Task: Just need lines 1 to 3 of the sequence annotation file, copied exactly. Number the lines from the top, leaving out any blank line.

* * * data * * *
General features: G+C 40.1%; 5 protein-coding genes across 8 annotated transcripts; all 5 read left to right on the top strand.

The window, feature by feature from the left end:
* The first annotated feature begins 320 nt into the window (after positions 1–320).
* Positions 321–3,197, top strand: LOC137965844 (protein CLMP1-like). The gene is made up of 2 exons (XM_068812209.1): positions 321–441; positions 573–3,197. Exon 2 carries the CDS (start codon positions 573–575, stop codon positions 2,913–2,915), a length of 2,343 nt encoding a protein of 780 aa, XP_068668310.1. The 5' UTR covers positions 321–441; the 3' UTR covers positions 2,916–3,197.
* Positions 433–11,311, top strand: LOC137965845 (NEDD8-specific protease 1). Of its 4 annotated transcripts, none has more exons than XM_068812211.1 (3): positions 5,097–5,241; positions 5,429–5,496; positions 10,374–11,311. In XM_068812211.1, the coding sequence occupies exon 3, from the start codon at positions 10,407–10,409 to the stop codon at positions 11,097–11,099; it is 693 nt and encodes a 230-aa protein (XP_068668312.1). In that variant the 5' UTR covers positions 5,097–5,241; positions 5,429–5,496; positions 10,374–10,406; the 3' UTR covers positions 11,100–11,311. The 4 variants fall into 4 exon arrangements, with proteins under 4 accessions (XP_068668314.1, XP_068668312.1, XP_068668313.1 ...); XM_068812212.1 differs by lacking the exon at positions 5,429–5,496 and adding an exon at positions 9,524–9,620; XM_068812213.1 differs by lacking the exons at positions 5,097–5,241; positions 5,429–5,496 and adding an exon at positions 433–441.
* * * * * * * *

General features: G+C 40.1%; 5 protein-coding genes across 8 annotated transcripts; all 5 read left to right on the top strand.

The window, feature by feature from the left end:
* The first annotated feature begins 320 nt into the window (after positions 1–320).